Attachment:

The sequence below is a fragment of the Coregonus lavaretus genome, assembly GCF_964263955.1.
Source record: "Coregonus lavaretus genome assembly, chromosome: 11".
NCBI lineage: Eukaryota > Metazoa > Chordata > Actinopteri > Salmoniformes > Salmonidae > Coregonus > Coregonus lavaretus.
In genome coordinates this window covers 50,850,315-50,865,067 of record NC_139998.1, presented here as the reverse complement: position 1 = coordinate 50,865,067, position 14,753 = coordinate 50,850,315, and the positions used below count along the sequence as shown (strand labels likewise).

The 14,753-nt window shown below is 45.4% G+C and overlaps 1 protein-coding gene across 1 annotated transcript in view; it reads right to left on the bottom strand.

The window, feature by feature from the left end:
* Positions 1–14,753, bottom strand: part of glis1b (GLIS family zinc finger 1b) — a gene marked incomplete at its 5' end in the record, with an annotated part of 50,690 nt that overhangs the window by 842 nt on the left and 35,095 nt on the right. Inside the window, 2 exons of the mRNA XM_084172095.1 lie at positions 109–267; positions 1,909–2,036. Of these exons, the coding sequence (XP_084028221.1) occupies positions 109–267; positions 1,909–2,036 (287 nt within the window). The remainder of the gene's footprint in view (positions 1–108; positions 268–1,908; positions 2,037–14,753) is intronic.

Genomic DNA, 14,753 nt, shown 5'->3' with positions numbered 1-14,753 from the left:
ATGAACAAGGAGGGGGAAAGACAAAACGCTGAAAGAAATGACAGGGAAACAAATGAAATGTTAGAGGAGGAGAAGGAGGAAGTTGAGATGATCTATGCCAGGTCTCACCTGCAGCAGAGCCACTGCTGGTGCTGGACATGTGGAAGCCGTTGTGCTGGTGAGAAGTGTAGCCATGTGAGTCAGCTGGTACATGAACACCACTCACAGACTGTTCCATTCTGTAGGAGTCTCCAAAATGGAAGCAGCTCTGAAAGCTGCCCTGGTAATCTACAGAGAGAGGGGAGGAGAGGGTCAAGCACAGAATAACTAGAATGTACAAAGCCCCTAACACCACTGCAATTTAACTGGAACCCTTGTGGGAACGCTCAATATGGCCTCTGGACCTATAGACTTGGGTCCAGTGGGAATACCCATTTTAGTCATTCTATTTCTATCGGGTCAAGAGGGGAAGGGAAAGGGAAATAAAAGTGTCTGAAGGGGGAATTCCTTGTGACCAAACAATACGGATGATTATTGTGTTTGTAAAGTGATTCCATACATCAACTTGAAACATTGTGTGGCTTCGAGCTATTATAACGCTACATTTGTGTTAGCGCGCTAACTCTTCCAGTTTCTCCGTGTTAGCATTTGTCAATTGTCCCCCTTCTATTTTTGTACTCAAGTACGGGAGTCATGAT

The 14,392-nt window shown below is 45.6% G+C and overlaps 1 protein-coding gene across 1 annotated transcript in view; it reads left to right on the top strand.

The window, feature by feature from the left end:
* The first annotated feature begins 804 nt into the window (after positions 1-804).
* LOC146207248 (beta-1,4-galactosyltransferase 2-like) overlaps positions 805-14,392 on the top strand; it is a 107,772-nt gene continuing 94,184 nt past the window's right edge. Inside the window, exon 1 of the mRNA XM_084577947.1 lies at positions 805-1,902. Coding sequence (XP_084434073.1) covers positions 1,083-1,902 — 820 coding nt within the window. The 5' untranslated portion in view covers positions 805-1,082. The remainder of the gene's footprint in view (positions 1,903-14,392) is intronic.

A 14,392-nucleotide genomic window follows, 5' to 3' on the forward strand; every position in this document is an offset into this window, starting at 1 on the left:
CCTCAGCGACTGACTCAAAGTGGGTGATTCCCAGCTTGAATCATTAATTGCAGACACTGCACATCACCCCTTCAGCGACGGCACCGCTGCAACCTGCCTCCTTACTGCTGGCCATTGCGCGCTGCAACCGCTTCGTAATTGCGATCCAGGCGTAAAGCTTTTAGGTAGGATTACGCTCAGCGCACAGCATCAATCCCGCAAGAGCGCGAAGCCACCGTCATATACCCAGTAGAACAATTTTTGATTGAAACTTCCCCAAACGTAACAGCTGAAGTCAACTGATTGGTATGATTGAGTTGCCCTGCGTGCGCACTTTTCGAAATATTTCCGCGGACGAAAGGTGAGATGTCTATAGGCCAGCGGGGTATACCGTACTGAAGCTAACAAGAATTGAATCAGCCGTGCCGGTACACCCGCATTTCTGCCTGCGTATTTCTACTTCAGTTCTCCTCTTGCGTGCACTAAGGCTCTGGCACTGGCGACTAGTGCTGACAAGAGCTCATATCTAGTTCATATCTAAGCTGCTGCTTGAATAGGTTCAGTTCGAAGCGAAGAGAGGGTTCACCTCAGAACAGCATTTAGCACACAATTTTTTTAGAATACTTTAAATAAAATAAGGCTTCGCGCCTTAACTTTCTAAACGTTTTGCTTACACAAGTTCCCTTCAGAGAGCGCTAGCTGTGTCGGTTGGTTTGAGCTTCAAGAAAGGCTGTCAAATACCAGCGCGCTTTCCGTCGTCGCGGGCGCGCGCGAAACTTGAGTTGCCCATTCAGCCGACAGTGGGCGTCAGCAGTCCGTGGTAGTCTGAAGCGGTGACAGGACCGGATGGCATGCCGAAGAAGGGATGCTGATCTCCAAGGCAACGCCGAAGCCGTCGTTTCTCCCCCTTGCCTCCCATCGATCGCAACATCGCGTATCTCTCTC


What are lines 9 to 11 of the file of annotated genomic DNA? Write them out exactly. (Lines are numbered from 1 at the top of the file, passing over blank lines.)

ATGAACAAGGAGGGGGAAAGACAAAACGCTGAAAGAAATGACAGGGAAACAAATGAAATGTTAGAGGAGGAGAAGGAGGAAGTTGAGATGATCTATGCCAGGTCTCACCTGCAGCAGAGCCACTGCTGGTGCTGGACATGTGGAAGCCGTTGTGCTGGTGAGAAGTGTAGCCATGTGAGTCAGCTGGTACATGAACACCACTCACAGACTGTTCCATTCTGTAGGAGTCTCCAAAATGGAAGCAGCTCTGAAAGCTGCCCTGGTAATCTACAGAGAGAGGGGAGGAGAGGGTCAAGCACAGAATAACTAGAATGTACAAAGCCCCTAACACCACTGCAATTTAACTGGAACCCTTGTGGGAACGCTCAATATGGCCTCTGGACCTATAGACTTGGGTCCAGTGGGAATACCCATTTTAGTCATTCTATTTCTATCGGGTCAAGAGGGGAAGGGAAAGGGAAATAAAAGTGTCTGAAGGGGGAATTCCTTGTGACCAAACAATACGGATGATTATTGTGTTTGTAAAGTGATTCCATACATCAACTTGAAACATTGTGTGGCTTCGAGCTATTATAACGCTACATTTGTGTTAGCGCGCTAACTCTTCCAGTTTCTCCGTGTTAGCATTTGTCAATTGTCCCCCTTCTATTTTTGTACTCAAGTACGGGAGTCATGAT

The 14,392-nt window shown below is 45.6% G+C and overlaps 1 protein-coding gene across 1 annotated transcript in view; it reads left to right on the top strand.

The window, feature by feature from the left end: